Cheap labour, long hours and working in the foundries:

Many of early migrants, who came to Coventry, came in search of employment opportunities. World War II had left Coventry in need of massive reconstruction and the 1950s and 60s was a period of dramatic change. While there were some South Asians living in Coventry prior to World War II, the majority came afterwards, especially during the fifties. They were usually young men, some single and some married with families to support back home. Many of the men interviewed for this project, came here initially for 3-5 years to earn some money but ultimately return back home. But as time went by, they remained and families joined them at a later stage. A large number of them worked in the foundries, such as Sterling Metals, Dunlop, Dunns, and Alfred Herberts, a minority who were better qualified managed to get “cleaner” jobs.

The men, who worked in the foundries, recollect stories of long hours with low wages, often taking on jobs, which no one else wanted to do. These were low-skilled jobs and required basic understanding of the English language. Organisations like the Indian Workers Association, established in Coventry in 1938, were able to assist the Indian workers. They provided colleagues who were proficient in English and were familiar with the system in this country to overcome any problems they encountered.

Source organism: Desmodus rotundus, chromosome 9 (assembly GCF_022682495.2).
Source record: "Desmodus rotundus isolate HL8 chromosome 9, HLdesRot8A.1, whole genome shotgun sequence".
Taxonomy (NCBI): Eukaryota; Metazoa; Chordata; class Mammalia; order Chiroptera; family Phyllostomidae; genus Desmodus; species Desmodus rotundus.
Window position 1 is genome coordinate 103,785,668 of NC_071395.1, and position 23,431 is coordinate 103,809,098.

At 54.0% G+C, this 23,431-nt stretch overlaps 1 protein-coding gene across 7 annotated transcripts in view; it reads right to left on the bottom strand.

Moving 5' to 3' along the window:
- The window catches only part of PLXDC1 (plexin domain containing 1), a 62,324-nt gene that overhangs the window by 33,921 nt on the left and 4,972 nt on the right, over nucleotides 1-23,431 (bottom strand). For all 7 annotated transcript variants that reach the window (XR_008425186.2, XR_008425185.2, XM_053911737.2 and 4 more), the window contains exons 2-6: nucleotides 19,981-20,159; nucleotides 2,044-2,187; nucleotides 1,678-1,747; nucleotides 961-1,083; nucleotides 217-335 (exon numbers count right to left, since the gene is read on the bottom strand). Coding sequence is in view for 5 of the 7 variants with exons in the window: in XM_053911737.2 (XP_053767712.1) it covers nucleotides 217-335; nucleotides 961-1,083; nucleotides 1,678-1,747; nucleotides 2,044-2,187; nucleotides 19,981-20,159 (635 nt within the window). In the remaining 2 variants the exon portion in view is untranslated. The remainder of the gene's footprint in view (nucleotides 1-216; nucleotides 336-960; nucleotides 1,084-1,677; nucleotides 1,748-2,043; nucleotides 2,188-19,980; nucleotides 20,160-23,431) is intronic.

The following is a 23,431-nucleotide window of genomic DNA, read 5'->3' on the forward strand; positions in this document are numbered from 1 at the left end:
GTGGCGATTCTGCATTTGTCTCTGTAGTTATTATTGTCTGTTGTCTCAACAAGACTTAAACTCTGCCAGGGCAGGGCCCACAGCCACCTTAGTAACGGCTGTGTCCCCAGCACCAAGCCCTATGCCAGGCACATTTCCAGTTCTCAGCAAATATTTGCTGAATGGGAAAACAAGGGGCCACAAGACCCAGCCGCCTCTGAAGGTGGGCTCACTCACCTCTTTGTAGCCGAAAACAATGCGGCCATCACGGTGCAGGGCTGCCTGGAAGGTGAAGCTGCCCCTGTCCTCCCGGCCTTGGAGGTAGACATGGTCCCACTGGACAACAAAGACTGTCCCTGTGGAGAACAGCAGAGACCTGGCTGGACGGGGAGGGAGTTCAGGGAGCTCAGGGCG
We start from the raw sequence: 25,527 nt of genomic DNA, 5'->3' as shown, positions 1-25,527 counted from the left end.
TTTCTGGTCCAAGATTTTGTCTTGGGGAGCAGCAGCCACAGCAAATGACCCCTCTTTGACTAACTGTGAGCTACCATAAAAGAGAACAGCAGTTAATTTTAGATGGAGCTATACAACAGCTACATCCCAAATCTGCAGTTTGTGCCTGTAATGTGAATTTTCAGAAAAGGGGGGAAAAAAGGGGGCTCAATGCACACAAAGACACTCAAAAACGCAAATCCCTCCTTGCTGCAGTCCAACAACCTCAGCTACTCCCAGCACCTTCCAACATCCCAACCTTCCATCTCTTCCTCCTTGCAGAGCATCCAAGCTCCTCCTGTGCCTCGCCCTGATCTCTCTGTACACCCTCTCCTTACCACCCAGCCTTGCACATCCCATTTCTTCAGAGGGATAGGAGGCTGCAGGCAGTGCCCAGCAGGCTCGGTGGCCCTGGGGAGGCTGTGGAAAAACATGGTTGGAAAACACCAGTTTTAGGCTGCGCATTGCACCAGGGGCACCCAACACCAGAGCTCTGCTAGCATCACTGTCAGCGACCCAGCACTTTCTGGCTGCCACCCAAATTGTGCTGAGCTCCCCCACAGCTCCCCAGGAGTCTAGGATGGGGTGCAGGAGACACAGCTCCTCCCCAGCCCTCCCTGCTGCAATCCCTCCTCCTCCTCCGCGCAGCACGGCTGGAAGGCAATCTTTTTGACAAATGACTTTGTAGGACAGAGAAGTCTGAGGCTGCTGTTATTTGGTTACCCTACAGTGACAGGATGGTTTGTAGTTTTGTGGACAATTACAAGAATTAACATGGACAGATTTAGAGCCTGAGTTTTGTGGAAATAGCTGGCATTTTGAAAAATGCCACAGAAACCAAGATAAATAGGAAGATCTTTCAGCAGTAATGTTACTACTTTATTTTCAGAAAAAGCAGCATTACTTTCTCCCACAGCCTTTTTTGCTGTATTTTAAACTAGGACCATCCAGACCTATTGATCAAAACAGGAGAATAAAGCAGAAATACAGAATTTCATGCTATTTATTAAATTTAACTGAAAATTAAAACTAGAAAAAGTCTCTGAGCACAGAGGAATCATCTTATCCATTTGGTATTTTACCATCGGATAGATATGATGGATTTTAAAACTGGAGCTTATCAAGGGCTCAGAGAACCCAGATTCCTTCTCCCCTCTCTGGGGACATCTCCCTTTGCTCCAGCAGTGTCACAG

There is a picture of two men in a pub which apart from being a great picture also illustrates how these men spent some of their spare time. Quickly getting familiar with the English pubs.

The following are some of the experiences of the early South Asian migrants working in the Coventry in the 1950s and 1960s:

Anis Jamall came to Coventry in 1958

In those days, you worked 50 hours, maybe more. If they gave you overtime, they were doing you a favour. If you didn’t come in on Sunday thinking you’d worked enough on Saturday and you’d worked the whole week, than that’s a red mark against you.

Well, I had no choice. Everybody had to do it [work long hours]. At that time I felt like going back home. For the first few years, it was hard and then gradually… It was just work and, go home and come back to work. Hard, very hard. [In] 1959 I met a few people and I said I’m only here for a couple of years then I’m going back, those couple of years became so many years! Anis Jamall came to Coventry in 1958


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